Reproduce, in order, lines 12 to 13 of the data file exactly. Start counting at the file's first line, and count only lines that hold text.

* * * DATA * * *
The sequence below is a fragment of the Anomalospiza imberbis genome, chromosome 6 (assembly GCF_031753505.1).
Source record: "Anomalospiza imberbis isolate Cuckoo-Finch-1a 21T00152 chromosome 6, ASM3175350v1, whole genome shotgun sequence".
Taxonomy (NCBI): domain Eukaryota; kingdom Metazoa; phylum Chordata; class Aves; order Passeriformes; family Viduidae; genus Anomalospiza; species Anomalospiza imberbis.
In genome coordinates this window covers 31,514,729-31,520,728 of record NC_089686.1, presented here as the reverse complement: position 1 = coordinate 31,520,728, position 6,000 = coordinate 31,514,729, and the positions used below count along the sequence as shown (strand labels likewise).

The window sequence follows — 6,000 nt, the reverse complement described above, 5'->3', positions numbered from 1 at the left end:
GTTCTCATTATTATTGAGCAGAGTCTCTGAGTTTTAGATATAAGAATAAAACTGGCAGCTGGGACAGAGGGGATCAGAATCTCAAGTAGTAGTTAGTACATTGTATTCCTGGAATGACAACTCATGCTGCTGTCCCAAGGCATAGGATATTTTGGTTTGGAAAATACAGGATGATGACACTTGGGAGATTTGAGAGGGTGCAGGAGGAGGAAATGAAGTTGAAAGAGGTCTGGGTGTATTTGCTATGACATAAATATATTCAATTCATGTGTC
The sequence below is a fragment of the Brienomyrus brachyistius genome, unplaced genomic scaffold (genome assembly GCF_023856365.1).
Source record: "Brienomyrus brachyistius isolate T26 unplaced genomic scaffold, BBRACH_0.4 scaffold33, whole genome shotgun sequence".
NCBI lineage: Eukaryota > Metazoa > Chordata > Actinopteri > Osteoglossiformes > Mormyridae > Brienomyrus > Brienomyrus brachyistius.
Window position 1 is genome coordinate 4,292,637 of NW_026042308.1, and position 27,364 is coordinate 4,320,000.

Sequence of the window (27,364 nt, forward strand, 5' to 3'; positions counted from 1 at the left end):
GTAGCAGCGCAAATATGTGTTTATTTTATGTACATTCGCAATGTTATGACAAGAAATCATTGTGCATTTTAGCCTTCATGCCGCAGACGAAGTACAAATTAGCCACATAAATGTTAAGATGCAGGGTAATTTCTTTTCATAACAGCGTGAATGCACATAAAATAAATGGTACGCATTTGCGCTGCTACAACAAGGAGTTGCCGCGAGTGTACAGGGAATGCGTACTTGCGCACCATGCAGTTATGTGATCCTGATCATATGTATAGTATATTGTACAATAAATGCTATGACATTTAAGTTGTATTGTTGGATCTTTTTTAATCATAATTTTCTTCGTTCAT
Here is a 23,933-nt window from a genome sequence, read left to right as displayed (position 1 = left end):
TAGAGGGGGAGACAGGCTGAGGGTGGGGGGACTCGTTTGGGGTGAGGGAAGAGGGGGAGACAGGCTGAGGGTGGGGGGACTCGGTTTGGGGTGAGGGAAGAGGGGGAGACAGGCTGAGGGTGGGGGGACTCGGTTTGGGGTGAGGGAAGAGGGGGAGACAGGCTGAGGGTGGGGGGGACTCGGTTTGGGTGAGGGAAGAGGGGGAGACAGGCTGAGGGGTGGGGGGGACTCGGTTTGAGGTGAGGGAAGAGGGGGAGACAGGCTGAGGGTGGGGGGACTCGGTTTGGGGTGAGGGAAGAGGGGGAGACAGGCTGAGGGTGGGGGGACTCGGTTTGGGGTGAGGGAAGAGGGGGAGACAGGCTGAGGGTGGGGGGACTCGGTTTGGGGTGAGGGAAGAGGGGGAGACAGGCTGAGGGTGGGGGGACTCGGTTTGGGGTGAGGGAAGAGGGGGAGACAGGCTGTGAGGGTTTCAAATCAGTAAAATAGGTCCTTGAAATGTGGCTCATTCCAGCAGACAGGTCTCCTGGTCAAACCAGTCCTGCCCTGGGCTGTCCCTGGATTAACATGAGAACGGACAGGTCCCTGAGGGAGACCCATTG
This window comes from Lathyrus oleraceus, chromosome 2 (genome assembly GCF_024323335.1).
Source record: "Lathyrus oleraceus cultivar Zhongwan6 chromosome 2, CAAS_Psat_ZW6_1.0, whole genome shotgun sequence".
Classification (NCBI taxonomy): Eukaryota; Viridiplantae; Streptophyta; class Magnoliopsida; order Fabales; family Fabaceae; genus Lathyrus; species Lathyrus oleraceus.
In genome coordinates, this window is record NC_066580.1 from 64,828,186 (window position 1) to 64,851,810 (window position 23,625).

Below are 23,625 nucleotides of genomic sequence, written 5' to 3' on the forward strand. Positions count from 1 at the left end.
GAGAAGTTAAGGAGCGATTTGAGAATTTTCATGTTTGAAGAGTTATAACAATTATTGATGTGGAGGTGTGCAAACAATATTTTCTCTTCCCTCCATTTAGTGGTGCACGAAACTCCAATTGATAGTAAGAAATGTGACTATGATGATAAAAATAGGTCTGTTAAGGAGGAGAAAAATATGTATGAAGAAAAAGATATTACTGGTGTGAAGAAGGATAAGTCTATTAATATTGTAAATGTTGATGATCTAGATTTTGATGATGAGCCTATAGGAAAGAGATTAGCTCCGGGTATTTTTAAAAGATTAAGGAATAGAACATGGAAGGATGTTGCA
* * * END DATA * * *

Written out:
GTAGCAGCGCAAATATGTGTTTATTTTATGTACATTCGCAATGTTATGACAAGAAATCATTGTGCATTTTAGCCTTCATGCCGCAGACGAAGTACAAATTAGCCACATAAATGTTAAGATGCAGGGTAATTTCTTTTCATAACAGCGTGAATGCACATAAAATAAATGGTACGCATTTGCGCTGCTACAACAAGGAGTTGCCGCGAGTGTACAGGGAATGCGTACTTGCGCACCATGCAGTTATGTGATCCTGATCATATGTATAGTATATTGTACAATAAATGCTATGACATTTAAGTTGTATTGTTGGATCTTTTTTAATCATAATTTTCTTCGTTCAT
Here is a 23,933-nt window from a genome sequence, read left to right as displayed (position 1 = left end):